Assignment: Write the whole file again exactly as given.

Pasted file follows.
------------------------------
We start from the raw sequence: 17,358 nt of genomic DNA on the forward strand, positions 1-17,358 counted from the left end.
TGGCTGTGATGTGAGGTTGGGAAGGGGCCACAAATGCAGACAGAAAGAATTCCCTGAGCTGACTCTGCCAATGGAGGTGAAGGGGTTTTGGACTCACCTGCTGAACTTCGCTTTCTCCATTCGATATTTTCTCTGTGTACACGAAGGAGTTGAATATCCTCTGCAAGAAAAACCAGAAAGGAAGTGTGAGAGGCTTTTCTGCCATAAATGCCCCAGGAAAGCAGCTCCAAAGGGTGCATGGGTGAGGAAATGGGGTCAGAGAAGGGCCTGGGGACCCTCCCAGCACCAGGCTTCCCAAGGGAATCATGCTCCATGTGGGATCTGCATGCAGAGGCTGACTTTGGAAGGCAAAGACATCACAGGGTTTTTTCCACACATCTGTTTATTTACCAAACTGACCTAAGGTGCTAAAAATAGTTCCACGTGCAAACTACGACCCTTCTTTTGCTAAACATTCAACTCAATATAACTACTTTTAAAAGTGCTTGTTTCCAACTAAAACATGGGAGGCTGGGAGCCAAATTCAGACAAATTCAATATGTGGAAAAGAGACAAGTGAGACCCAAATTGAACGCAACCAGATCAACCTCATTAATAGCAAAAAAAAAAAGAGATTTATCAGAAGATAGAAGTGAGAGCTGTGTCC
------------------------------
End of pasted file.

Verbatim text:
We start from the raw sequence: 17,358 nt of genomic DNA on the forward strand, positions 1-17,358 counted from the left end.
TGGCTGTGATGTGAGGTTGGGAAGGGGCCACAAATGCAGACAGAAAGAATTCCCTGAGCTGACTCTGCCAATGGAGGTGAAGGGGTTTTGGACTCACCTGCTGAACTTCGCTTTCTCCATTCGATATTTTCTCTGTGTACACGAAGGAGTTGAATATCCTCTGCAAGAAAAACCAGAAAGGAAGTGTGAGAGGCTTTTCTGCCATAAATGCCCCAGGAAAGCAGCTCCAAAGGGTGCATGGGTGAGGAAATGGGGTCAGAGAAGGGCCTGGGGACCCTCCCAGCACCAGGCTTCCCAAGGGAATCATGCTCCATGTGGGATCTGCATGCAGAGGCTGACTTTGGAAGGCAAAGACATCACAGGGTTTTTTCCACACATCTGTTTATTTACCAAACTGACCTAAGGTGCTAAAAATAGTTCCACGTGCAAACTACGACCCTTCTTTTGCTAAACATTCAACTCAATATAACTACTTTTAAAAGTGCTTGTTTCCAACTAAAACATGGGAGGCTGGGAGCCAAATTCAGACAAATTCAATATGTGGAAAAGAGACAAGTGAGACCCAAATTGAACGCAACCAGATCAACCTCATTAATAGCAAAAAAAAAAAGAGATTTATCAGAAGATAGAAGTGAGAGCTGTGTCC